concept to finished lines in three days or less, but sometimes it can take me three or
four weeks to get the interior and ergonomics right so that the boat works as a unified
whole in the real world." Hes correct and come to think, I happen to be
involved in something like that right now!
Is this "second-guessing the design person" a game played only by
amateurs and the unwashed? The answer is nope.
There was a manufacturer a few years ago who commissioned one of the most style
conscious and best known designers in the world to draw plans for a 30-ft. heavy
displacement blue-water cruiser. The designer did so and sent the plans to the client.
Later, after the plug and the mold were built, the manufacturer decided to change the
interior layout, which in turn affected mast placement. So, without bothering to ask this
giant in the design field (maybe he thought the question was going to cost him more
money), the client went ahead and made the changes, including moving the stick. Because
the boat was so elegant, shippy looking and businesslike the manufacturer sold quite a few
but it wasnt long before his customers realized that the boats had huge quantities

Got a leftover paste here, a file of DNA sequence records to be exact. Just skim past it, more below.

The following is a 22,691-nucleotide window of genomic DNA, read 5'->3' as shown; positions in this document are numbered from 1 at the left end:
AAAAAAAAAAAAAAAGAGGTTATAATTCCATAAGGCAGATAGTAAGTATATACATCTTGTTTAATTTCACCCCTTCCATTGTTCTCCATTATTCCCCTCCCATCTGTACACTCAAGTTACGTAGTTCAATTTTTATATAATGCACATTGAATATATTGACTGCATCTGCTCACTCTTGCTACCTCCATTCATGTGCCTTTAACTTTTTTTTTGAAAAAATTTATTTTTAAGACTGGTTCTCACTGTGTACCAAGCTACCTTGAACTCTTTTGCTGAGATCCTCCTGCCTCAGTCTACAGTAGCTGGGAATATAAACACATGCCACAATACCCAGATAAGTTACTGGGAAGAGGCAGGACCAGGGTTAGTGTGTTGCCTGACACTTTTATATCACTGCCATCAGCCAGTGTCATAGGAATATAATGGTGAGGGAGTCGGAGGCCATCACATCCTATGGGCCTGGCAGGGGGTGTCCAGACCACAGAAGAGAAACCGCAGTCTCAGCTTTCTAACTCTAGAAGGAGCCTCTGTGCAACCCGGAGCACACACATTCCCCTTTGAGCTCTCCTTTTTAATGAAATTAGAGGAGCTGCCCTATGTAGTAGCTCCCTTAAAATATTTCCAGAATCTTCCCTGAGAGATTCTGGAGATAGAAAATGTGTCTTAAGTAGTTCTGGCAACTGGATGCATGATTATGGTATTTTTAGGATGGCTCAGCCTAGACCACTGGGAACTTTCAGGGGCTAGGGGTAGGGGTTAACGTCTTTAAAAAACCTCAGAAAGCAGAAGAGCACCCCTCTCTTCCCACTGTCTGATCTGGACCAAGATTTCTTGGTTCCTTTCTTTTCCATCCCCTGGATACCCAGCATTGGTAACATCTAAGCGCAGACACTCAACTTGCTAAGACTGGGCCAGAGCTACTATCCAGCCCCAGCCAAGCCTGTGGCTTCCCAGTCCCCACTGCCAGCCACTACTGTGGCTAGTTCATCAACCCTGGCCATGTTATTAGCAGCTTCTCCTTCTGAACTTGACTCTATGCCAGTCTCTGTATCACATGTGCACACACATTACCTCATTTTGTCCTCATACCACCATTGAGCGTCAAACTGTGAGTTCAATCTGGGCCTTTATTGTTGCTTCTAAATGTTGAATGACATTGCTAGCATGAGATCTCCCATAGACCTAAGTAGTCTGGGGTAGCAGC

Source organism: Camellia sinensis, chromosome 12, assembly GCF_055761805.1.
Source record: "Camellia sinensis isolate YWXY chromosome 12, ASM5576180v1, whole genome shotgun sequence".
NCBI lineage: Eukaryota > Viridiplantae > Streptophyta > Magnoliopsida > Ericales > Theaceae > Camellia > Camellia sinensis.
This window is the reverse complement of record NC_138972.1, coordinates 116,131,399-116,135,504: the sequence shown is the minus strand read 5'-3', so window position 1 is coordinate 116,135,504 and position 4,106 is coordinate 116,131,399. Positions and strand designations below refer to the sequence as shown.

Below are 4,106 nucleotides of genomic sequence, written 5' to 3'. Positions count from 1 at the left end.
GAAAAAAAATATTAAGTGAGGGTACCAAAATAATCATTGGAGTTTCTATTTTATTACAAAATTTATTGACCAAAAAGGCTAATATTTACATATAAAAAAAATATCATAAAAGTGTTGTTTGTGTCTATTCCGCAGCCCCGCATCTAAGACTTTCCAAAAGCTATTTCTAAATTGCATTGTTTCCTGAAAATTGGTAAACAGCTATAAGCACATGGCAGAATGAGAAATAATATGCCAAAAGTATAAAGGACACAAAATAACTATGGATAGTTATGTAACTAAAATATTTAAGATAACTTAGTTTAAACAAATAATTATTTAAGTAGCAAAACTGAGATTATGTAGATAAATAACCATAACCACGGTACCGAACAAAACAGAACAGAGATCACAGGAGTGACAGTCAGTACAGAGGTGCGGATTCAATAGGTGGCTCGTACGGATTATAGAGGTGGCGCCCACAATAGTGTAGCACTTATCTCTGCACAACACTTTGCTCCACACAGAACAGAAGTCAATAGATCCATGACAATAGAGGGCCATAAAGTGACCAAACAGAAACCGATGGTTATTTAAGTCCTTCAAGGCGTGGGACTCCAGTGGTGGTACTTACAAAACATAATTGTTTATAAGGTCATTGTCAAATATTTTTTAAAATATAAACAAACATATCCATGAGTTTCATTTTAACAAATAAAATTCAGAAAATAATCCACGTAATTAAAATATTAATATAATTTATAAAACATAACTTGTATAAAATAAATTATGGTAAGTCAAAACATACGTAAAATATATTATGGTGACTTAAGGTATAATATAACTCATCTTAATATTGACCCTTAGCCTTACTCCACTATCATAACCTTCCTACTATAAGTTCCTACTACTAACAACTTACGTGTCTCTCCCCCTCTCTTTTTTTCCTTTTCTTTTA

of weather helm and as it turned out, the problem was fundamentally not correctable (take
my word for it). Of course there were lawsuits when the truth came out, but by then the
manufacturer had closed up shop and declared bankruptcy.
Something quite similar happened to one of the worlds most famous
cruising couples when they had their new dreamboat built by a custom builder/designer. To
date, the problem has never been solved successfully.
One of the biggest mistakes amateur builders make when building from scratch or
finishing a hull, is not watching the weight thats being added in things like
overbuilt hulls and interior joinery, teak deck overlays and oversized tanks to name a
few. Apparently some think that you can load in as much as possible and as long as the
boat doesnt sink, its a job well done.
One guy, who spent ten years in the shop next to mine, finishing a 29-ft. hull
to completion, but wound up by having a boat that sits six-inches lower in the water than
designed. In the case of that boat, the transom drags (a serious problem), and a taller
mast had to be added to give the boat enough power to get out of its own way. Doing all